May Uganda Apple Nursery Update

Young benchgrafts are growing like weeds in the lush Ugandan climate and fertile soil. Clients are starting to harvest decent-sized crops of early-ripening apples.


nice roll of Apple trees and the harvest

It’s really good to see the photos


Wonderful pics! How are the Tull trees growing for you? I have 6 new trees, some are close to 4’ now.

I love the rows of grafts. I could walk them each and every day probably just like that fella is doing. Enjoying the fruits of labor.


Tull is doing fine, I got a late start compared to you.

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Is it only apples they’re grafting and growing? What about pears and other stone fruits?

Just curious,


This season we’re testing Warren pear and Sierra plum, and next season we’ll introduce Panamint Nectarine and Florida Prince peach if I can find rootstocks. Birds will be a major problem with the stonefruits.

Which rootstock are you trying Sierra on? I see your tree in your California garden.. Did some Google reading and Dave Wilson Nursery must have selected a wild Prunus subcordata because the name Sierra falls onto the list of common names for P.subcordata. Regardless, great!

I’m only curious if the rootstock you’re trialing Sierra on will accept nectarine and peach… obviously you’re several steps ahead of the game, than me.

What rootstocks would you like to have for the peach and nectarine? Again, I’m curious.

Which pear rootstock are you trialing?


All these will be dry-farmed, and so we use the meanest, gnarliest rootstock we can find. Pear is going on Domestica Seedling Bartlett, plum is going on Prunus Cerasifera. Thinking of Lovell for the peach and nectarine.

My understanding is that there are two distinct things both called “Sierra plum” (which, of course, creates a lot of confusion).

First, Sierra plum is just a synonym of Prunus subcordata species.

Second, Sierra is the name of a variety of Asian plum (Prunus salicina). This variety is a cross of Inca x Santa Rosa, and most probably it’s the one that was offered by Dave Wilson Nursery in the past.

@applenut thanks for tuning me in. This is all new to me. Uganda may as well be Mars to me. I did though have a fella from South Africa once find me and write asking about how I would go about grafting a macadamia orchard where he had all the seedlings in place but hadn’t grafted. Naturally I learned quickly his summer is our winter. I’m thinking that’s how I remember it.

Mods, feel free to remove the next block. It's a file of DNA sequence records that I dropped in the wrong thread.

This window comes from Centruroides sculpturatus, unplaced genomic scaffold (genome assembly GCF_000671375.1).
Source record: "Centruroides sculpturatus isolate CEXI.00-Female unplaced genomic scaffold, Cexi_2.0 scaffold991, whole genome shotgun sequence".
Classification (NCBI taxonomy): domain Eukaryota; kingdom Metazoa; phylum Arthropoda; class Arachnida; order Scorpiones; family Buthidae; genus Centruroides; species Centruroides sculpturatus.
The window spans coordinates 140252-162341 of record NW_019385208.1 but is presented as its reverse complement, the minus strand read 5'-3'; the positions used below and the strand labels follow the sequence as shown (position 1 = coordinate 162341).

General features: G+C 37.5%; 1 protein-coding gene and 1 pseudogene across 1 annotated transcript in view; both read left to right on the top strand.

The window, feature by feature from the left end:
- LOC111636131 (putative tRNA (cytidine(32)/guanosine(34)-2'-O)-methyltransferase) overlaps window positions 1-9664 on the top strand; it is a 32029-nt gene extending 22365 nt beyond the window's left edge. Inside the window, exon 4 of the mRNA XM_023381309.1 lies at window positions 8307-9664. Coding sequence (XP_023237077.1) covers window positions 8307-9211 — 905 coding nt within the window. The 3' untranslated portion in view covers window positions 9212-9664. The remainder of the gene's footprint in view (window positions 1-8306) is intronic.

@Stan nice work. I needed two tune-ups today. I’m ready to go now. Someone send me to Africa.


If you want a window into farming in East Africa, watch

That was really cool. Such nice people throughout.

I’ll be watching ‘Don’t Lose The Plot’ - don’t tell me who won :blush:

So now for questions about grafting… what techniques do the folks do as bench grafts? I started to wonder if a hospital is nearby if someone was to hurt their self. Some people shouldn’t be holding a sharp knife alone yet grafting with one. Recently, my neighbor watched me graft. It became time to hand her my knife, but her each and every immediate impulse was to put her one hand directly under where she’d be cutting in a downward motion. I had to remove the knife away from her and explain the dangers she was putting herself in.

That’s where Zenport’s V cut tool would be great to have in numbers for these group grafting efforts such as the Uganda folks…

Is there any field grafting being done? Bark or 3 or 4 flap grafts to set an orchard in motion from established roots?


We do mostly bench grafting (floor grafting in our case) using cleft grafts exclusively - we have no use for whip and tongue in any operations. For splitting the rootstock, we either protect the hand with a wooden block with a hole in it or a CD-ROM, see the below photos. Next season we’re going to have a dozen or so Kuffel Grafting Machines set up to speed things up.


Great stuff. Great grafting tool.

Thank you,